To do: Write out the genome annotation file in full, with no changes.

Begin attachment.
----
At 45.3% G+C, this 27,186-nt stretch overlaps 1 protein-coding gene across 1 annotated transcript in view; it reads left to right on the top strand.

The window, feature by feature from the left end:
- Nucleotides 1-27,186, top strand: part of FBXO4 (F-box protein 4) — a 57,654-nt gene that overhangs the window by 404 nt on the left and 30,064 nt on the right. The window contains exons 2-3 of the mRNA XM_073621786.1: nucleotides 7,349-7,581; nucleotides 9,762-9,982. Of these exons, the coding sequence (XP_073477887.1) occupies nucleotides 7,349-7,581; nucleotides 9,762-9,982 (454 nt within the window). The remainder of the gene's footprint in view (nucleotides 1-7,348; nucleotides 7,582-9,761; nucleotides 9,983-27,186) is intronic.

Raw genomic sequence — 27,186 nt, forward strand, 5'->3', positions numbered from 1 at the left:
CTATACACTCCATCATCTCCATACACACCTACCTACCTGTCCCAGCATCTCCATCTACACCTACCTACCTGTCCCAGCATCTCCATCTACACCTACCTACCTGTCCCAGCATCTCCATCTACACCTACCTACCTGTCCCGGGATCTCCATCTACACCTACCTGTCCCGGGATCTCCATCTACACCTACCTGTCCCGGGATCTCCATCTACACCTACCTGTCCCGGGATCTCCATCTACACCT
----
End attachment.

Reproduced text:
At 45.3% G+C, this 27,186-nt stretch overlaps 1 protein-coding gene across 1 annotated transcript in view; it reads left to right on the top strand.

The window, feature by feature from the left end:
- Nucleotides 1-27,186, top strand: part of FBXO4 (F-box protein 4) — a 57,654-nt gene that overhangs the window by 404 nt on the left and 30,064 nt on the right. The window contains exons 2-3 of the mRNA XM_073621786.1: nucleotides 7,349-7,581; nucleotides 9,762-9,982. Of these exons, the coding sequence (XP_073477887.1) occupies nucleotides 7,349-7,581; nucleotides 9,762-9,982 (454 nt within the window). The remainder of the gene's footprint in view (nucleotides 1-7,348; nucleotides 7,582-9,761; nucleotides 9,983-27,186) is intronic.

Raw genomic sequence — 27,186 nt, forward strand, 5'->3', positions numbered from 1 at the left:
CTATACACTCCATCATCTCCATACACACCTACCTACCTGTCCCAGCATCTCCATCTACACCTACCTACCTGTCCCAGCATCTCCATCTACACCTACCTACCTGTCCCAGCATCTCCATCTACACCTACCTACCTGTCCCGGGATCTCCATCTACACCTACCTGTCCCGGGATCTCCATCTACACCTACCTGTCCCGGGATCTCCATCTACACCTACCTGTCCCGGGATCTCCATCTACACCT